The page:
The researchers designed the NCM-Plus intervention by integrating the domains of the Chronic Care Model with added attention to linkage to care, building on evidence-based guidelines and the team's pilot findings. In the NCM bundle, the researchers provide extensive details on both proximal and distal outcome variables. Nurse case managers will be hired and trained to improve disease management for patients with MDR-TB and HIV. Specific measurable responsibilities will be implemented by each NCM at sites randomized to receive the intervention. The NCM-patient interaction will occur at the MDR-TB treatment inpatient or outpatient facility.
Other: NCM-Plus
    The NCM will follow the domains of the chronic care model by:
    • Assuring effective, efficient clinical care and self-management support
    • Promoting clinical care consistent with scientific evidence and patient preferences
    • Organizing data to facilitate efficient, effective care
    • Empowering and preparing patients to manage their health and health-care needs
    • Mobilizing community resources to meet the needs of patients

    No Intervention: Standard/Usual Care
    Usual care is defined as standardized programmatic management of MDR-TB/HIV without care coordination. Nurses are present as part of the team, but with no special coordination role, leaving the MDR-TB physician solely responsible for treatment outcomes with little support. Physicians see patients weekly during the intensive phase and the patient receives basic daily nursing care without coordination of care, active monitoring of Adverse Drug Reactions (ADR)s or HIV care integration. This care transitions to monthly visits with the physician in the continuation phase, again with very little nursing involvement in care coordination.

    Detailed Description:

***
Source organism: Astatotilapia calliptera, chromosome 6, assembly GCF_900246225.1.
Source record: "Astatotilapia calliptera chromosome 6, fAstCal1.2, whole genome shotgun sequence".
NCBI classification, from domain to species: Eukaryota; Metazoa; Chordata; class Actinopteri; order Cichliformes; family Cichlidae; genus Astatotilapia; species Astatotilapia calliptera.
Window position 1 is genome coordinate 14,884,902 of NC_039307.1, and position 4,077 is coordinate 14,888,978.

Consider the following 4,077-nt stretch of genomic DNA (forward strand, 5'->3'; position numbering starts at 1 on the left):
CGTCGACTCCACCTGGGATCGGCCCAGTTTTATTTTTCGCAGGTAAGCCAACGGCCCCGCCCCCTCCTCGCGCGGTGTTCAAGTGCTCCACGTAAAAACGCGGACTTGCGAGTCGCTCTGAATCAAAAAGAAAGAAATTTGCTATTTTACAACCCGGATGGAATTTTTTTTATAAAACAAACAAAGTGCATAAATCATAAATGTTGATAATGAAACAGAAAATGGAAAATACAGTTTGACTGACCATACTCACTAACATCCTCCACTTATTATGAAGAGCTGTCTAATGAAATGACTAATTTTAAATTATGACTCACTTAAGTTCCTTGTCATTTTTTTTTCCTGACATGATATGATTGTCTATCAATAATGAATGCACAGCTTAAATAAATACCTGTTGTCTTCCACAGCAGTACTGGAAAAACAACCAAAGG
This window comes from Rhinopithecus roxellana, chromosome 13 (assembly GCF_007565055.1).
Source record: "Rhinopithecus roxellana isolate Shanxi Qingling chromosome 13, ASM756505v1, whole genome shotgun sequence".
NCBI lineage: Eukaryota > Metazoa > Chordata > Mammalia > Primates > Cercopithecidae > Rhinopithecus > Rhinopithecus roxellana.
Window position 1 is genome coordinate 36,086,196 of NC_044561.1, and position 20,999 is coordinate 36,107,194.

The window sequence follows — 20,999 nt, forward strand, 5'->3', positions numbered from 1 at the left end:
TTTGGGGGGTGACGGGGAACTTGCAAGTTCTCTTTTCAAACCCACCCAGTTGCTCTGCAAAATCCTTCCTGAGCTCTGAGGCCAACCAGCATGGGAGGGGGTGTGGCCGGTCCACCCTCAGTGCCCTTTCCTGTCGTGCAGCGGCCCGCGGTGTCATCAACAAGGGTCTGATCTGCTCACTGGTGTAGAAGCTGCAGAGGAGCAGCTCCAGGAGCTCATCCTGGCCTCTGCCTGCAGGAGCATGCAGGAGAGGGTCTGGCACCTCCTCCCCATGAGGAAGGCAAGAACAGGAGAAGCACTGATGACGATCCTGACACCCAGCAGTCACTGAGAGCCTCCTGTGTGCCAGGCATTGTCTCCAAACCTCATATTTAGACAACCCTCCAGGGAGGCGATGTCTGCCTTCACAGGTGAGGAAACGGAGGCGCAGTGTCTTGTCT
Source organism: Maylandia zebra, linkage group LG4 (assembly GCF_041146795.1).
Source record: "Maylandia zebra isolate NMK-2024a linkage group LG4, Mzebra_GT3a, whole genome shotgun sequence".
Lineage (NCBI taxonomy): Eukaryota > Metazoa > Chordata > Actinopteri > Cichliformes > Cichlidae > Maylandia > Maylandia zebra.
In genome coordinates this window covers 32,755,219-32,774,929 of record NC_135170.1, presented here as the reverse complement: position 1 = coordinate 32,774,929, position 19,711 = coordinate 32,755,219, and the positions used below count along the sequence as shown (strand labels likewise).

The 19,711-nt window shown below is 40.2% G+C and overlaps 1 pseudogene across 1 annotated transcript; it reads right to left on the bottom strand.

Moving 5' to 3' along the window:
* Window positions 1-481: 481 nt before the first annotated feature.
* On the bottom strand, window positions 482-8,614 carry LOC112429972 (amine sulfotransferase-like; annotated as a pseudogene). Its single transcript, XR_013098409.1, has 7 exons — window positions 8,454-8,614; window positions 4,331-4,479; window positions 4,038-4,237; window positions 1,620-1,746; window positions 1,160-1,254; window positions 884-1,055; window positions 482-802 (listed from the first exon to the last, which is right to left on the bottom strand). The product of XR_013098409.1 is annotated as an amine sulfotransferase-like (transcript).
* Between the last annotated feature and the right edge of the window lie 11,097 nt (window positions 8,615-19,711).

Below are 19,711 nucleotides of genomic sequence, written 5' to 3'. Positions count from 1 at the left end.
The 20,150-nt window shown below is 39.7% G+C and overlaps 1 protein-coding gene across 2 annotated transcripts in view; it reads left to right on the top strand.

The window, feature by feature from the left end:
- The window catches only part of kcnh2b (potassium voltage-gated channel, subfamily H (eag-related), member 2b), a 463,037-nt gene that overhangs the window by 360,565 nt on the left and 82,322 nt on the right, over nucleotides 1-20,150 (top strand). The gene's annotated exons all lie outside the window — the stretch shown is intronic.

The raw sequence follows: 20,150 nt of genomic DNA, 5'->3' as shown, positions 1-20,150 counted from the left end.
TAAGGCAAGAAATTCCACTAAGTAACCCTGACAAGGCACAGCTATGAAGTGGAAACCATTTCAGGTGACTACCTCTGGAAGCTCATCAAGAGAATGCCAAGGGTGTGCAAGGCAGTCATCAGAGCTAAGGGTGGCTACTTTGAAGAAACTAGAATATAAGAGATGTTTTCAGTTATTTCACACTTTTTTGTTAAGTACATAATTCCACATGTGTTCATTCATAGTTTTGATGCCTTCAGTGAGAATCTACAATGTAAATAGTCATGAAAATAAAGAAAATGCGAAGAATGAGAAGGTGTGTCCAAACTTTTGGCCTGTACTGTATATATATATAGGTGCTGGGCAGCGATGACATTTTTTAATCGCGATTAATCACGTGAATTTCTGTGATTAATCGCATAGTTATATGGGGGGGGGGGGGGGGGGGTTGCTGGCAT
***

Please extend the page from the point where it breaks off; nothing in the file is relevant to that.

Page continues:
Mycobacterium tuberculosis (TB) remains the leading cause of death among persons living with Human Immunodeficiency Virus/Acquired Immunodeficiency Syndrome (HIV/AIDS) in southern Africa. This syndemic places an overwhelming burden on healthcare workers and the health system. Drug-resistant TB remains a growing threat to public health despite advances in treatment and diagnosis over the past decade. South Africa has the world's highest rate of TB/HIV co-infection and ranks fourth worldwide for both multi-drug resistant (MDR) TB incidence and HIV prevalence. Treatment of MDR-TB, defined as resistance to isoniazid and rifampin, remains challenging and its treatment course complex. Success of second line treatment regimens is considerably less likely than first line treatment with significantly more adverse drug reactions (ADRs). Prospective cohort studies from South Africa report less than 50% treatment success (i.e. cure or completion) and significant differences in patients with and without HIV are noted. Differences in sex and gender as well as age are rarely evaluated. In addition to the management complexity and length of treatment, systems level factors such as access to care and healthcare capacity contribute to poorer treatment outcomes. Insufficient numbers of trained physicians capable and clinically competent to manage the challenges of integrated MDR-TB/HIV care are commonplace. These circumstances place a heavy burden on the most abundant healthcare resource in South Africa, the nurse. Nurses with proficiency in care models for both diseases are essential to improve treatment outcomes. The investigators experience dictates, however, that patients endure lengthy treatment with little assessment, support or guidance from nursing professionals due to a lack of training as well as lack of evidence-based interventions and delineated models of care for MDR-TB patients.